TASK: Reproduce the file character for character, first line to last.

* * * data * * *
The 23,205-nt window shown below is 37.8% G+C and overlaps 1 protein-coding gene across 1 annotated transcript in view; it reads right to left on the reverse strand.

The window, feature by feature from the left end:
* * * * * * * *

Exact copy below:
The 23,205-nt window shown below is 37.8% G+C and overlaps 1 protein-coding gene across 1 annotated transcript in view; it reads right to left on the reverse strand.

The window, feature by feature from the left end: